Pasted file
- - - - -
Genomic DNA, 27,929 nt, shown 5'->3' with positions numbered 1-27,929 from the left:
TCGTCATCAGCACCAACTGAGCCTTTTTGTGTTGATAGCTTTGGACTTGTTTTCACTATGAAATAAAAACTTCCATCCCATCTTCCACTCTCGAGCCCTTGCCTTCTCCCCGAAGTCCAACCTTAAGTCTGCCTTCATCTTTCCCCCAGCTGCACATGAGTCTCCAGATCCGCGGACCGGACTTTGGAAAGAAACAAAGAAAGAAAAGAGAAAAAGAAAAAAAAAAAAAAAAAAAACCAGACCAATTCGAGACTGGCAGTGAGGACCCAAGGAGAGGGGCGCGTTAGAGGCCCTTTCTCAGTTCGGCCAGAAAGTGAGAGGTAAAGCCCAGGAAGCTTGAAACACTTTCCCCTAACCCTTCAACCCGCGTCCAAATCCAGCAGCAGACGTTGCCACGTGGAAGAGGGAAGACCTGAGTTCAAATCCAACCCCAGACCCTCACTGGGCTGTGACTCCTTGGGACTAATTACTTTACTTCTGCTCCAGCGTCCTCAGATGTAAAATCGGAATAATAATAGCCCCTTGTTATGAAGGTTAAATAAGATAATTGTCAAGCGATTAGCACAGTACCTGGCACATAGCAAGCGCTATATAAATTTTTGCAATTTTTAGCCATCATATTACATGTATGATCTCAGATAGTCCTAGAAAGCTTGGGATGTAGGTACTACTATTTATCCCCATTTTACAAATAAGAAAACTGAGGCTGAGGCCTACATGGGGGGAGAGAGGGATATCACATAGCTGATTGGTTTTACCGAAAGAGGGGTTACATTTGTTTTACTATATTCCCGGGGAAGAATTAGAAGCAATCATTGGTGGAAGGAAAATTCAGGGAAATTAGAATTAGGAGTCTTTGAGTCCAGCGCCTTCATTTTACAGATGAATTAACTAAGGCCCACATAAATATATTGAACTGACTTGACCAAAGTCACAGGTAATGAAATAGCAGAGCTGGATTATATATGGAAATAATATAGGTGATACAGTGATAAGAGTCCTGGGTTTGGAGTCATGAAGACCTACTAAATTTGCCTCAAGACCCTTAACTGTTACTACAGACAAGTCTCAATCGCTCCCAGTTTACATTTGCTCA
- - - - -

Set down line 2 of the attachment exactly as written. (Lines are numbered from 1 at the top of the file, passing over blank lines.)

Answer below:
TCGTCATCAGCACCAACTGAGCCTTTTTGTGTTGATAGCTTTGGACTTGTTTTCACTATGAAATAAAAACTTCCATCCCATCTTCCACTCTCGAGCCCTTGCCTTCTCCCCGAAGTCCAACCTTAAGTCTGCCTTCATCTTTCCCCCAGCTGCACATGAGTCTCCAGATCCGCGGACCGGACTTTGGAAAGAAACAAAGAAAGAAAAGAGAAAAAGAAAAAAAAAAAAAAAAAAAACCAGACCAATTCGAGACTGGCAGTGAGGACCCAAGGAGAGGGGCGCGTTAGAGGCCCTTTCTCAGTTCGGCCAGAAAGTGAGAGGTAAAGCCCAGGAAGCTTGAAACACTTTCCCCTAACCCTTCAACCCGCGTCCAAATCCAGCAGCAGACGTTGCCACGTGGAAGAGGGAAGACCTGAGTTCAAATCCAACCCCAGACCCTCACTGGGCTGTGACTCCTTGGGACTAATTACTTTACTTCTGCTCCAGCGTCCTCAGATGTAAAATCGGAATAATAATAGCCCCTTGTTATGAAGGTTAAATAAGATAATTGTCAAGCGATTAGCACAGTACCTGGCACATAGCAAGCGCTATATAAATTTTTGCAATTTTTAGCCATCATATTACATGTATGATCTCAGATAGTCCTAGAAAGCTTGGGATGTAGGTACTACTATTTATCCCCATTTTACAAATAAGAAAACTGAGGCTGAGGCCTACATGGGGGGAGAGAGGGATATCACATAGCTGATTGGTTTTACCGAAAGAGGGGTTACATTTGTTTTACTATATTCCCGGGGAAGAATTAGAAGCAATCATTGGTGGAAGGAAAATTCAGGGAAATTAGAATTAGGAGTCTTTGAGTCCAGCGCCTTCATTTTACAGATGAATTAACTAAGGCCCACATAAATATATTGAACTGACTTGACCAAAGTCACAGGTAATGAAATAGCAGAGCTGGATTATATATGGAAATAATATAGGTGATACAGTGATAAGAGTCCTGGGTTTGGAGTCATGAAGACCTACTAAATTTGCCTCAAGACCCTTAACTGTTACTACAGACAAGTCTCAATCGCTCCCAGTTTACATTTGCTCA